The Point: Have you ever imagined of what the world could have been if there wasn’t failure nor success? You’d be forgiven to think that all there would be is success. At the same time, and it is very subjective, you could conclude that success and failure exist in a conflicting manner. Our executive coaching methodology here at Tip of the Spear (Centered Executive Coaching) is no exception to these! However, we’ve identified some of the most common demises to successful executive coaching as follows… Enjoy!
Lack of Proper Communication
First, the executive coaching engagement can fail because the coach and coachee (client) fail to communicate properly. A virtuous man once said:
“What we have here is a failure to communicate.”
–Strother Martin (in the 1967 movie Cool Hand Luke)
Miscommunications occur in leadership development when an executive coach doesn’t take the time to understand the relationship surrounding the coachee. The coachee in turn develops negative attitude towards the coach, hence erecting barriers in the process. As a result, the coachee can end up becoming frustrated, and seeing little/no results from the coaching experience.
No Room for Human Error
Human beings can never be perfect. However, there is always a pursuit for perfection. The two very rarely meet! Know that there should always be room for imperfection. When the coachee and the executive coach enter an agreement, they make a dangerous assumption that “all will be well” and the organics of a business relationship will surface. Such assumptions can, and often will only lead to dissatisfaction and shifting of blame in the end. It is of paramount importance that all factors are considered (all the conditions of the organization) to allow for any unexpected occurrences and to provide success a shot in the executive coaching arrangement.
Coachees often fail to appreciate the value of the fact that they are the ones who are supposed to work and not their coaches. As a result, they opt to leave the whole duty to the executive coaches who carry on to the end without helping them in any way whatsoever. This unfortunately can be very common. Before this process rises to the relationship surface, the coachee should know that he or she plays a central role in the success of the program.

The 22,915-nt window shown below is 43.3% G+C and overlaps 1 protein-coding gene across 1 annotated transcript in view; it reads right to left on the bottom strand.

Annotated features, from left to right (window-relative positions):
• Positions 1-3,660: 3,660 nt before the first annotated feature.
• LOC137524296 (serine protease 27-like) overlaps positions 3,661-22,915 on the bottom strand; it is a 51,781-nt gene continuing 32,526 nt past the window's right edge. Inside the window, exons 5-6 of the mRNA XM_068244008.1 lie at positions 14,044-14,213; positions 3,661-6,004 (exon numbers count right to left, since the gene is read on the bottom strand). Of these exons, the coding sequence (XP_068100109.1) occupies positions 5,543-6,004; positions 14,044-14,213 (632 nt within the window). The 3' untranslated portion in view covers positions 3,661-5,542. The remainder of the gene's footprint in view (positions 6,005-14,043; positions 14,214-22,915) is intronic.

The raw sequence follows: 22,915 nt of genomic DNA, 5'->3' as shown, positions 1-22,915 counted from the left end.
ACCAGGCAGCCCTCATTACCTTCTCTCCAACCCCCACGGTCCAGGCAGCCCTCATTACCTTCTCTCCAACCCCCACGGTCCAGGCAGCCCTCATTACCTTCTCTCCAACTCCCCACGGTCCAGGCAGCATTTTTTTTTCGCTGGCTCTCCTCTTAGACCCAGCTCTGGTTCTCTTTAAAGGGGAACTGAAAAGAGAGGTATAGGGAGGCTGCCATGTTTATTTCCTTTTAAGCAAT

The executive coach can get frustrated in the middle of the leadership development program. This happens especially if the coach cannot handle pressure and criticism from the coachee (or the sponsoring committee from the organization that is paying for the initiative). The ability to deal with negativity and any other issues arising from the client is a virtue that should not depart from the executive coach. Coachees should also be educated (and dedicated) to behave maturely and to promote a conducive coaching and learning environment.
Setting Surreal Targets or Goals
The setting of goals is a must in an executive coaching initiative. There is no success in any undertaking without the ingredient of being goal-oriented. It enables the two parties to remain on course and hence realize the ultimate purpose. The organization should involve both the coachee and the coach in setting the standards to make the goal inclusive and without working any assumptions.
A cocktail of the above-mentioned reasons could see the titanic of the executive coaching to sink (or remain afloat!) On the contrary, if their remedies are put into application and in record time as we prefer at Tip of the Spear during our Centered Executive Coaching initiatives, success is realized more times than not (and with a 100% satisfaction guarantee!)